FDA, Sponsors Seek New Models for Drug Development in the Year Ahead

January 3, 2014
Jill Wechsler

Jill Wechsler is ACT's Washington Editor

Applied Clinical Trials

The shift to personalized medicine has begun to account for a greater portion of new therapies in pharmaceutical pipelines, and the biomedical research community is watching to see if this trend continues in the coming months.

The shift to personalized medicine has begun to account for a greater portion of new therapies in pharmaceutical pipelines, and the biomedical research community is watching to see if this trend continues in the coming months. Access to genomic data and more effective diagnostics support development of treatments for specific patient populations with serious conditions. Orphan drugs now account for a significant portion of new drugs approved by the Food and Drug Administration, with Big Pharma joining small biotechs in exploring these new markets.

FDA is encouraging these innovations with special programs to speed development and approval of  “breakthrough” therapies that offer a significant improvement over existing treatments. “Breakthroughs are breaking out,” commented John Jenkins, director of the Office of New Drugs in the Center for Drug Evaluation and Research (CDER), at the FDA/CMS Summit in December. He noted the unanticipated success of the program, with 34 breakthrough designations granted (of 113 requests) during the past year. That has led to approval of three new breakthrough drugs in the program’s first year.

Despite these gains, overall new drug approvals declined in 2013 from the near-record 39 new molecular entities (NMEs) of the previous year. FDA had approved only 26 NMEs as of early December 2013, Jenkins reported. He insisted that there is no slow-down in the review process, but that fewer new drug applications were filed. Approvals for NMEs “plateaued out” this year, Jenkins said, explaining that 39 new drugs is not the “new normal.” FDA has averaged around 33-35 new drug approvals per year for the past decade, and he expects that range to hold.

Another sign that CDER is not more risk averse, said Jenkins, is that it has achieved a high first-cycle approval rate, a main goal of the current user fee program, which extended review timeframes by two months for this purpose. Moreover, FDA is meeting goals for timely review of all priority applications, and almost three-fourths of novel drugs are first approved in the U.S., Jenkins noted.

A more transparent NDA review program, he added, helps sponsors remedy shortcomings and rescue troubled applications more quickly. Through meetings and more regular communications with company staffs, FDA is able to provide information on the status of an application and apparent gaps in submitted data, enabling sponsors to start planning for additional clinical trials even before they get a complete response letter. At the same time, Jenkins noted a decrease in the number of applications that are resubmitted, a development that he believes reflects changing company business decisions.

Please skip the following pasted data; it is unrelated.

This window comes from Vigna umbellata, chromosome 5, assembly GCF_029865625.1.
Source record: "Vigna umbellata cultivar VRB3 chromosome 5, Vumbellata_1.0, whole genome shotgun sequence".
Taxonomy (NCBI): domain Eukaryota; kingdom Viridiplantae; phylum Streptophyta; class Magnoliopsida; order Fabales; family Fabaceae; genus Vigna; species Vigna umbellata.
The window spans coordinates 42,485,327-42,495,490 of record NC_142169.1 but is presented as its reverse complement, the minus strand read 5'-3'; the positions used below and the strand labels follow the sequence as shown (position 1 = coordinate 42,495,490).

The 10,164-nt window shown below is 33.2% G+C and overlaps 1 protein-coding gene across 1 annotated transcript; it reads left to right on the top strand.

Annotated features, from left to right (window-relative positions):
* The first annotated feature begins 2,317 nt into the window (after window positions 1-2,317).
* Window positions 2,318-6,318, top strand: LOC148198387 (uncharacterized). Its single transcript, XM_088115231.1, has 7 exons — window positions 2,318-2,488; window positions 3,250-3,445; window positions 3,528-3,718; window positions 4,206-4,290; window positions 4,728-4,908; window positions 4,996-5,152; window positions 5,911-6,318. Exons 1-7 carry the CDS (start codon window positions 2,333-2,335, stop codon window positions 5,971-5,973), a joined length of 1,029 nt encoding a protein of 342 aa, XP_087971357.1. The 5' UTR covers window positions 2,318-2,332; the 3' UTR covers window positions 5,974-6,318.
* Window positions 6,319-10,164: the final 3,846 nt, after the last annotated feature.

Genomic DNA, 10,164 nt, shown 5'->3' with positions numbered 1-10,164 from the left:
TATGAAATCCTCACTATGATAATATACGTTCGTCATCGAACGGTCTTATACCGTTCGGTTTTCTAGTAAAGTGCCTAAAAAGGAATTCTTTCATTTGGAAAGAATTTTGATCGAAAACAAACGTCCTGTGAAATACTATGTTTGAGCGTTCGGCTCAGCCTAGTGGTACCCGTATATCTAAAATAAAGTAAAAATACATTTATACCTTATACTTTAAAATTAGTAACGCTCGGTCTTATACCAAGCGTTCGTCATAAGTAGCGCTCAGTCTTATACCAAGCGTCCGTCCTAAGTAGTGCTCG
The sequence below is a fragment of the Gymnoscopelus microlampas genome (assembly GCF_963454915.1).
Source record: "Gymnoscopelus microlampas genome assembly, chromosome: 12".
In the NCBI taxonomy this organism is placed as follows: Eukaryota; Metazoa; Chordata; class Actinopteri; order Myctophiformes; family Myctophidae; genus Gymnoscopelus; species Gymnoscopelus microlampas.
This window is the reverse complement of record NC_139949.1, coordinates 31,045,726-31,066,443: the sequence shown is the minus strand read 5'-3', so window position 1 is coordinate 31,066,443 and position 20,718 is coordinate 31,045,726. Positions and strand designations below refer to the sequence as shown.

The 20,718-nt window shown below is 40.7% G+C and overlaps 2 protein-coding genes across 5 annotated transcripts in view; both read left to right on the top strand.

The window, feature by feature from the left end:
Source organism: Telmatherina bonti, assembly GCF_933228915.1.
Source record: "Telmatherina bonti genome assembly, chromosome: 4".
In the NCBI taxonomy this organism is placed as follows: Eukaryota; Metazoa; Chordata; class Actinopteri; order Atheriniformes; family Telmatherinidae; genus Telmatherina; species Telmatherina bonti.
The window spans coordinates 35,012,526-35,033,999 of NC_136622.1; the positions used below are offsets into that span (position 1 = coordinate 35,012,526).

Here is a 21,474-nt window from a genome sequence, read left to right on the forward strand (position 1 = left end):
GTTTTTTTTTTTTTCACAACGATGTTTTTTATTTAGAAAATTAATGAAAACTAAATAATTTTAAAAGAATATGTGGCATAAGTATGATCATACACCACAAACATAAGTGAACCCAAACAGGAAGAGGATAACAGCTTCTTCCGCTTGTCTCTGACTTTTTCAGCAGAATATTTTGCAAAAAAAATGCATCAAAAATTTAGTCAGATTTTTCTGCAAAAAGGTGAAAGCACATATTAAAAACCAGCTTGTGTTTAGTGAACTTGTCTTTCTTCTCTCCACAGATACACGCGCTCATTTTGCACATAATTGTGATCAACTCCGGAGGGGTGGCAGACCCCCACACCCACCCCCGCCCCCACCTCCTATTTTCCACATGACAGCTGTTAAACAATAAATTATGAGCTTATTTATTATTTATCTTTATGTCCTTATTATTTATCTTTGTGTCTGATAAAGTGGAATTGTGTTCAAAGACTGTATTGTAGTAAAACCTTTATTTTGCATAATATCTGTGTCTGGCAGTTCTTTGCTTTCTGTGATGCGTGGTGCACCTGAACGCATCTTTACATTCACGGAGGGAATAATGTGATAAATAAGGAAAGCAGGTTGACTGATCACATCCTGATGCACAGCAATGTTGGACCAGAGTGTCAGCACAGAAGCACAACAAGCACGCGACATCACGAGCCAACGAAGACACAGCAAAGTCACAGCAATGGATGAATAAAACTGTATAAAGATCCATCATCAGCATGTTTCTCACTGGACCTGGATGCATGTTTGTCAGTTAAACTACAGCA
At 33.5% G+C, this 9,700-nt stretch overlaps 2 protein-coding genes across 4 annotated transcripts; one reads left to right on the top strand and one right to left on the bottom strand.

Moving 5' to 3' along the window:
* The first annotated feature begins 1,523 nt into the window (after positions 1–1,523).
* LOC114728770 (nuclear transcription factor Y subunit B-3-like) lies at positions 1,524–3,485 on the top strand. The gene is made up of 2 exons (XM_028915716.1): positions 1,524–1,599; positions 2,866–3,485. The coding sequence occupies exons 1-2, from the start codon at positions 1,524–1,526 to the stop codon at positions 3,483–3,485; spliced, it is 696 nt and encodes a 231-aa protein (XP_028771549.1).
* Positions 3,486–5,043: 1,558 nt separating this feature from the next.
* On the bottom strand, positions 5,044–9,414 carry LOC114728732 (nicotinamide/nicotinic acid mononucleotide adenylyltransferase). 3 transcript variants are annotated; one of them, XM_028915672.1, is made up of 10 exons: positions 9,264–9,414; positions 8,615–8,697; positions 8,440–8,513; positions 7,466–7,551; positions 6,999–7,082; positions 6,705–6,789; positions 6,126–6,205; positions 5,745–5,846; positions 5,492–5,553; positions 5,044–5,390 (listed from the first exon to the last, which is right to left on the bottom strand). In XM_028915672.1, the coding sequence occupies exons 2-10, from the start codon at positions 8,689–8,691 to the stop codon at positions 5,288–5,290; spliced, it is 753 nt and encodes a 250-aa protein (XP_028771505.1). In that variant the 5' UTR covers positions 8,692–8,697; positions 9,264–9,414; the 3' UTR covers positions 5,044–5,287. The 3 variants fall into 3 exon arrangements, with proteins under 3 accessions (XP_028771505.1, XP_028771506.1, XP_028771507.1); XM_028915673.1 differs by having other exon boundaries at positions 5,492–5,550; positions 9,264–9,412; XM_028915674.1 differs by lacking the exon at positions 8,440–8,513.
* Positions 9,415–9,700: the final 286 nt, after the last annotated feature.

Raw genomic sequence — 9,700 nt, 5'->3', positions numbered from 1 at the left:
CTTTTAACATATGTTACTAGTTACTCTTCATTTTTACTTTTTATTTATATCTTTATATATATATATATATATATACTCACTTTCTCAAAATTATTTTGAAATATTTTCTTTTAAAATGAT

While the shift to more targeted drugs is exciting, it also raises concerns about reduced investment in new medicines to treat major diseases, such as diabetes and cardiovascular conditions that affect millions. “Having more choice is good,” Jenkins commented, urging another look at “me-too” drugs. He noted that the first-in-class drug is not always the best and that the focus on patient sub-groups may drive investment away from important innovation.  If more new members of a drug class are not developed, he noted, some “real innovation” is in danger of being left by the wayside.

More resources needed
A large cloud hanging over these gains in drug development and approval is the continued squeeze on FDA funding. While the breakthrough drug program has been a notable success, Congress provided no additional resources to support all the time-consuming advisory functions and accelerated review for the promising new therapies that are emerging, Jenkins noted. He expressed frustration over budget cuts and sequestration, which has siphoned off a portion of already-paid user fees.

FDA commissioner Margaret Hamburg made similar comments at the December summit. While praising Congress for providing added authorities needed by FDA to tackle serious drug safety issues -- namely drug compounding, supply chain security and drug shortages -- Hamburg  urged Congress to provide “the kind of real resources” that are needed for FDA to meet these greater challenges.

One strategy for bolstering biopharma R&D involves forming new partnerships to fill resource gaps. The drop in federal funding for FDA and for the National Institutes of Health, along with declining revenues at industry leaders, is spurring more collaboration across the biomedical research enterprise. Three top cancer research institutes recently formed an innovative joint venture. Pharma companies are negotiating research agreements with biotech firms, instead of just buying them. Public-private partnership seek to establish standards, harmonize electronic data systems and utilize new models for protocol design.

These initiatives speak to the need to streamline research operations and testing requirements. Debate continues over appropriate use of biomarkers and endpoints in clinical trials and more innovative analytical methods and study designs. Progress in these areas promises to establish a more efficient and effective clinical research system, which is key to producing less costly new medicines that are more accessible to patients. Yet concerns about patient privacy and safety continue to complicate changes in research rules and policies. A number of federal panels and commissions are examining opportunities for achieving efficiencies, generating some optimism that positive gains may gain traction in coming months.